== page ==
Mitchell York, president of E2E Coaching, a small business consulting firm, and founder of TechWeb, a technology news-related site, advises small businesses to go ahead and make the financial investment in hiring a designer, if they can afford it. "I think most people just find it very hard to do on their own," York says. "If you had a store on Main Street and you had to decorate the window, you could just throw something up there, or hire someone who would do it so you would stop traffic. It's the same thing."
 
A good designer will likely cost you $1,500 and up, depending on the added tools and number of pages involved in the creation of your site. York suggests going to Elance or 99designs, which are crowdsourcing websites that allow you to post jobs and bid them out to people.

Dig Deeper: How to Hire a Web Designer, Not a Belly Itcher

How to Start a Website: Selecting a Domain Name
 
What's in a Name?
The domain name is what people type in their address bar in order to get to your site, so there are some tips you should keep in mind during your brainstorming session:
 
•    Keep it short. The maximum length for domain names is 63 characters, but it'd behoove you not to try and test the limit.

•    Don't use numbers. "We generally tell people to stay away from numbers," says Zack. "They are hard to remember and hard to type." If you feel implored to include a number in your domain name, use the actual number character, such as "44" instead of "forty-four."

•    Make it memorable. Try to stay away from awkward phrases or special characters and symbols. You should be able to easily tell a potential customer your domain name over the phone – if not, you could inadvertently end up sending them to a competitor's site.

•    Stray away from acronyms and abbreviations. Acronyms and abbreviations are not only hard to remember when typing them, but they are also hard to remember what they mean. Lose the initials and try to stick with the company or product name.

•    Try to stick with the "dot com." Zack says extensions like ".biz" and ".net" are surefire ways to confuse a hopeful site visitor. If the desired ".com" name isn't available, try shortening it or adding a word. The website of Zack's company, for example, is RedClayInteractive.com – despite their efforts to snag the easier-to-remember "RedClay.com."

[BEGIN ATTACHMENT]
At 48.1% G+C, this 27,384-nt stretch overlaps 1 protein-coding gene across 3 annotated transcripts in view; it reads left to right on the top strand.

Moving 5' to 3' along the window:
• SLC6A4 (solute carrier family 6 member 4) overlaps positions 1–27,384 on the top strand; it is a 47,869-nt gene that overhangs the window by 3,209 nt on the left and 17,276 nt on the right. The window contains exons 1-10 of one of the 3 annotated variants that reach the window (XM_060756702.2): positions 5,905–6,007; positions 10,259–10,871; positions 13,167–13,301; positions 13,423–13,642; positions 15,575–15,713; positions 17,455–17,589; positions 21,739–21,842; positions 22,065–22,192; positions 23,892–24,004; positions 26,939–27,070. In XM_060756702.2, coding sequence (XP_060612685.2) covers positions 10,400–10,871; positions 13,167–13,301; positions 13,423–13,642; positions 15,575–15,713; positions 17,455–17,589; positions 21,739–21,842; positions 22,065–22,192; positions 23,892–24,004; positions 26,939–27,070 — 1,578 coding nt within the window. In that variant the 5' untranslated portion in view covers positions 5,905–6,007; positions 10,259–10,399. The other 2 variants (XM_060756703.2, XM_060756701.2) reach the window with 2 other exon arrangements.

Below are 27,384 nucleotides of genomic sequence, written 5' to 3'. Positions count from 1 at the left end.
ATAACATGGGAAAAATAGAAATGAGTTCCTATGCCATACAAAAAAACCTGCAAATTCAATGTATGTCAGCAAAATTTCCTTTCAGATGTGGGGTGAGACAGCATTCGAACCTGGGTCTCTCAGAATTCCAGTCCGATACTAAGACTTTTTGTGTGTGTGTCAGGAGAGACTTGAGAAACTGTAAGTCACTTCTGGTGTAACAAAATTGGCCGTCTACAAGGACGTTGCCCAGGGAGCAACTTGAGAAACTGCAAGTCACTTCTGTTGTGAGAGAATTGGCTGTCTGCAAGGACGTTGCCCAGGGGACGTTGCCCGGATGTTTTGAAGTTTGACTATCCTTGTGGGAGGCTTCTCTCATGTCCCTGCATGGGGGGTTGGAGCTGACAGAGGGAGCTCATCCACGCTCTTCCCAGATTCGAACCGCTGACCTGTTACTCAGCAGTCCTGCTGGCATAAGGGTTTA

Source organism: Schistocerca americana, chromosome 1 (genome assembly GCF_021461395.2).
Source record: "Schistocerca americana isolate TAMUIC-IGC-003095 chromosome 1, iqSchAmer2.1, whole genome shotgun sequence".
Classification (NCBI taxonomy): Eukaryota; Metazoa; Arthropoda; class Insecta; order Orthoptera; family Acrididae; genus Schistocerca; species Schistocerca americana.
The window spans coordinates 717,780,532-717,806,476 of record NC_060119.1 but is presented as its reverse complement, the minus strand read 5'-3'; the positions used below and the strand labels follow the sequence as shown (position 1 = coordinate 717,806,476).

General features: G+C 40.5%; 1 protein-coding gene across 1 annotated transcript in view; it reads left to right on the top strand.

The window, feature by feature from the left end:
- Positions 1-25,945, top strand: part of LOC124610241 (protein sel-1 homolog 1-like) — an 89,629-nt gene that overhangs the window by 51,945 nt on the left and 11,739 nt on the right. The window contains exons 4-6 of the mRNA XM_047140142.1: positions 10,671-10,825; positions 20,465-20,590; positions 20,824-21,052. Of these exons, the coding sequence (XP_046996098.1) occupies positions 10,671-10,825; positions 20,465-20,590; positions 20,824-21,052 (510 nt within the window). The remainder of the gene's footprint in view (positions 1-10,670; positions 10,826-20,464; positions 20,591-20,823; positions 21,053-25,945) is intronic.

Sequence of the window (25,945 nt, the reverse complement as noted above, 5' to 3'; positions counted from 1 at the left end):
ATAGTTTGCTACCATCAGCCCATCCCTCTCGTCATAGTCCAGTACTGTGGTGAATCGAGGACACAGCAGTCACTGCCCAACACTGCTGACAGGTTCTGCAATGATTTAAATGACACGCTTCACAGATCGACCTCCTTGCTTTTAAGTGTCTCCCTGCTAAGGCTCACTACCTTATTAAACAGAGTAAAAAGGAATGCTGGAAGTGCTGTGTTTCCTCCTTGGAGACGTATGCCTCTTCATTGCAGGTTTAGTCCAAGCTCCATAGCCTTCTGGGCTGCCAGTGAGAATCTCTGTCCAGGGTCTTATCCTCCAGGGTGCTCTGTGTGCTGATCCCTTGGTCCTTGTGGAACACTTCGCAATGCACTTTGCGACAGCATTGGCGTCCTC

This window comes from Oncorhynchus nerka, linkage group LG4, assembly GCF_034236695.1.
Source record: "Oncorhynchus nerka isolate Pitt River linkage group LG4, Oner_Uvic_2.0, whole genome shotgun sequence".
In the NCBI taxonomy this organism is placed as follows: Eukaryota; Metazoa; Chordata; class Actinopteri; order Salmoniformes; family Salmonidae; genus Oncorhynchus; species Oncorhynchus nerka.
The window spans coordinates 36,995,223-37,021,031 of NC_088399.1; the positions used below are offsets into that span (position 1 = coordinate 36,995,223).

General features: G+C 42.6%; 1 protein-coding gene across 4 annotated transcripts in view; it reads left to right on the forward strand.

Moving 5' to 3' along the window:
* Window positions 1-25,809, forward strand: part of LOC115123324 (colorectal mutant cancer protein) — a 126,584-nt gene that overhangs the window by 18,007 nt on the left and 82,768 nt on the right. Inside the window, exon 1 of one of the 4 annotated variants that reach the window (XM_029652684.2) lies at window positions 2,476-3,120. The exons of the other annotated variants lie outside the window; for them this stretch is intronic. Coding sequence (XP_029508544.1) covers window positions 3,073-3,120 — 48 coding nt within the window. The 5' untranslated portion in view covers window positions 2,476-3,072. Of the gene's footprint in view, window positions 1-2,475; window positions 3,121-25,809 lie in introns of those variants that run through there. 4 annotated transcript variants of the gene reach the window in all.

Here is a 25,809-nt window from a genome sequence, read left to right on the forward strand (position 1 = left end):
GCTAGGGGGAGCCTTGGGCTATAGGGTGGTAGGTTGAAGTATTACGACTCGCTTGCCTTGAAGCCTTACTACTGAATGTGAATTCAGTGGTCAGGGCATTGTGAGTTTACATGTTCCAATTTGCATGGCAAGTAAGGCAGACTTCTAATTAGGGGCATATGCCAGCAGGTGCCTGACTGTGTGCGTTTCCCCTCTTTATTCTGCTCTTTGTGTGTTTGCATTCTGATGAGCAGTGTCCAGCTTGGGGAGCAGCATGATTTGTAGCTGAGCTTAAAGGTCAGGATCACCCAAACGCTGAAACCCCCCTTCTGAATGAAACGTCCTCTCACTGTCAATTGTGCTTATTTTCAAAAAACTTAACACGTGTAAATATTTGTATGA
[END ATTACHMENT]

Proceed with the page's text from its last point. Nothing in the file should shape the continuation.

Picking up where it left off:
Choosing a domain name can sometimes be tricky – most business owners would like the exact name of their company as the website, but what they soon find is that the name is in use or has been purchased by someone (in hopes that you'll buy it from them). While you can purchase domain names anywhere from $10 to $20 per year on many webhosting sites, buying a name from someone who already owns it can potentially cost hundreds or thousands. However, one way to do this, Zack says, is to use a site that keeps track of domain owners, such as the WHOIS feature provided by technology company Network Solutions, and contact the owner directly.

Dig Deeper: How Secure is Your Domain Name?


How to Start a Website: Finding a Home for Your Website

A good web host is essential for building your site. It's the place where your website lives, and how it maintains a connection to the Internet. Most small businesses, unless backed by a fully-staffed IT department, won't be able to afford to host their own sites, so the best option is probably to find an external web host such as JustHost.com or HostGator.
 
There are three basic kinds of web hosting – shared, dedicated, and cloud. Shared web hosting usually costs less, but the downside is the fact that you'll be sharing a server with other sites – which means if those sites experience heavy traffic, your performance will likely suffer. With dedicated hosting, you get to lease your own server from a host, but be prepared to pay up.
 
Cloud hosting is a newer type of hosting that allows websites to operate on an online infrastructure of servers, rather than a physical one. Cloud hosts, such as Rackspace, are popular for their speed and scalability, but since site information is hosted on a "cloud" with other sites, doubts have been raised about network security.